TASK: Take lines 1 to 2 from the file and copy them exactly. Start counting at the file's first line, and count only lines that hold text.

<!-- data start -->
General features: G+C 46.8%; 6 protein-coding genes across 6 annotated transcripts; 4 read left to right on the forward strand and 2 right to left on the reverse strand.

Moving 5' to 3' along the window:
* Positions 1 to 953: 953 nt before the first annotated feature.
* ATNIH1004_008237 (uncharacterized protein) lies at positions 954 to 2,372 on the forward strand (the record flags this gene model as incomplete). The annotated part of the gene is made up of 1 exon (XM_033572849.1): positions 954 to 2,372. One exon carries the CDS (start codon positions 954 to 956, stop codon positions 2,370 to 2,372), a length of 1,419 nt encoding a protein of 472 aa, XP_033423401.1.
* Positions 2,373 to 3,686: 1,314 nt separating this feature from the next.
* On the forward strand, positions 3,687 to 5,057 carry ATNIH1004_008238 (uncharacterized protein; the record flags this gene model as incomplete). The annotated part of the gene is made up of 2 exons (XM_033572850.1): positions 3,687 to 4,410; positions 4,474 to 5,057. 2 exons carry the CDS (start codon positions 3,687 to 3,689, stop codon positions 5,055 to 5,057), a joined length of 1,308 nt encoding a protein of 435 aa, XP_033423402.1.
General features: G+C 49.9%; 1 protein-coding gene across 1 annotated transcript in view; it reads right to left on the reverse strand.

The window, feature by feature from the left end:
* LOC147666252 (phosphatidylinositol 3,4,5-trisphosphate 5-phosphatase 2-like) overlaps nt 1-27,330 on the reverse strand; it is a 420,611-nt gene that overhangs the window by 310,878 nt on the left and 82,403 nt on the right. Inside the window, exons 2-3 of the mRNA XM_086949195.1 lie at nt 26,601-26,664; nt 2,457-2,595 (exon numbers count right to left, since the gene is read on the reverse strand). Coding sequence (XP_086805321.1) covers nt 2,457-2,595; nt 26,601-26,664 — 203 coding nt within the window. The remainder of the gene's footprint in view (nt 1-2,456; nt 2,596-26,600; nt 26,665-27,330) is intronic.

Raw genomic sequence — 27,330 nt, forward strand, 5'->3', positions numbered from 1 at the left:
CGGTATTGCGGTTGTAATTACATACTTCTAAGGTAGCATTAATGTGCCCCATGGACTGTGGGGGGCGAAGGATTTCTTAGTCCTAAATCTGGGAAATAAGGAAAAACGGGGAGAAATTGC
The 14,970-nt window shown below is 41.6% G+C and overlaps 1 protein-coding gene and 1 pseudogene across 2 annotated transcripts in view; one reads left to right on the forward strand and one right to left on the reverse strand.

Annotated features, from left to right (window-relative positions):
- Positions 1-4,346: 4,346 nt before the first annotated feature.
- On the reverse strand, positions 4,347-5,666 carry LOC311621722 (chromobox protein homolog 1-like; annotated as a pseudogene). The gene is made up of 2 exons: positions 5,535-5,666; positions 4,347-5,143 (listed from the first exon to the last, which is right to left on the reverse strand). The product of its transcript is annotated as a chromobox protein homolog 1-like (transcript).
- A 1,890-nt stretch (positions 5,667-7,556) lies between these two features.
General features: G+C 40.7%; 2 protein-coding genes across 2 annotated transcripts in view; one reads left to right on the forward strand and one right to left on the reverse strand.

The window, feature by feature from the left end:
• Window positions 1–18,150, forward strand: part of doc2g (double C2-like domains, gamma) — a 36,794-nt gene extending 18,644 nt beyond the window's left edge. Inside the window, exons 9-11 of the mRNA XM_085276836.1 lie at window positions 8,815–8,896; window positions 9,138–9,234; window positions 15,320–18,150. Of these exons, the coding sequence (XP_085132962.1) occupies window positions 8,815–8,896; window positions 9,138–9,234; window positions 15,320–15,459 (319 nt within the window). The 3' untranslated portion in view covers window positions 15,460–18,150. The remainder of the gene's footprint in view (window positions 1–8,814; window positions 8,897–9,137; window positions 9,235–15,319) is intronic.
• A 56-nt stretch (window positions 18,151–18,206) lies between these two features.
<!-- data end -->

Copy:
General features: G+C 46.8%; 6 protein-coding genes across 6 annotated transcripts; 4 read left to right on the forward strand and 2 right to left on the reverse strand.

Moving 5' to 3' along the window: